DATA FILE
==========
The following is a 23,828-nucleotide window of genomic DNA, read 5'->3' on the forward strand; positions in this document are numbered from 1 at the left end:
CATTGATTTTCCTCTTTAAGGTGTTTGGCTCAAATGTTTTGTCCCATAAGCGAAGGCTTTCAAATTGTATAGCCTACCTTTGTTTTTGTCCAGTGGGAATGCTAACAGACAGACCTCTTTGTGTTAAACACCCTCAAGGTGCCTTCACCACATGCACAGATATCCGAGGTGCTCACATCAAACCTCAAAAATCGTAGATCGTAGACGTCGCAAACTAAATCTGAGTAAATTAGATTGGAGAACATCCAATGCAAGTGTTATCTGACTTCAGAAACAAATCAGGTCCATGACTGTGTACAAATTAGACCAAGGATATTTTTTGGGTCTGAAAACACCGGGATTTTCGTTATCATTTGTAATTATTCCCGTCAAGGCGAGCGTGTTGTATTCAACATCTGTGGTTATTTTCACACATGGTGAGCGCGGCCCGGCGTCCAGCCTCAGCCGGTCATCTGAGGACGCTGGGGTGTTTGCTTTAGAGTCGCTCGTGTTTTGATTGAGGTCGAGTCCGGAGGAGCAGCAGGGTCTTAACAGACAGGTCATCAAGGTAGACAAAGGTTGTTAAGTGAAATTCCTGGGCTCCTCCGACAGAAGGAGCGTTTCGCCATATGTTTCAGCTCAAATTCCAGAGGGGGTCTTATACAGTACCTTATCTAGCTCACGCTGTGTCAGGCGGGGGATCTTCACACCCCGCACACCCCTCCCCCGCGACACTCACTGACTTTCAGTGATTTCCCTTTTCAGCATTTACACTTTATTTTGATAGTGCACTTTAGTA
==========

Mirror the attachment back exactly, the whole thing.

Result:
The following is a 23,828-nucleotide window of genomic DNA, read 5'->3' on the forward strand; positions in this document are numbered from 1 at the left end:
CATTGATTTTCCTCTTTAAGGTGTTTGGCTCAAATGTTTTGTCCCATAAGCGAAGGCTTTCAAATTGTATAGCCTACCTTTGTTTTTGTCCAGTGGGAATGCTAACAGACAGACCTCTTTGTGTTAAACACCCTCAAGGTGCCTTCACCACATGCACAGATATCCGAGGTGCTCACATCAAACCTCAAAAATCGTAGATCGTAGACGTCGCAAACTAAATCTGAGTAAATTAGATTGGAGAACATCCAATGCAAGTGTTATCTGACTTCAGAAACAAATCAGGTCCATGACTGTGTACAAATTAGACCAAGGATATTTTTTGGGTCTGAAAACACCGGGATTTTCGTTATCATTTGTAATTATTCCCGTCAAGGCGAGCGTGTTGTATTCAACATCTGTGGTTATTTTCACACATGGTGAGCGCGGCCCGGCGTCCAGCCTCAGCCGGTCATCTGAGGACGCTGGGGTGTTTGCTTTAGAGTCGCTCGTGTTTTGATTGAGGTCGAGTCCGGAGGAGCAGCAGGGTCTTAACAGACAGGTCATCAAGGTAGACAAAGGTTGTTAAGTGAAATTCCTGGGCTCCTCCGACAGAAGGAGCGTTTCGCCATATGTTTCAGCTCAAATTCCAGAGGGGGTCTTATACAGTACCTTATCTAGCTCACGCTGTGTCAGGCGGGGGATCTTCACACCCCGCACACCCCTCCCCCGCGACACTCACTGACTTTCAGTGATTTCCCTTTTCAGCATTTACACTTTATTTTGATAGTGCACTTTAGTA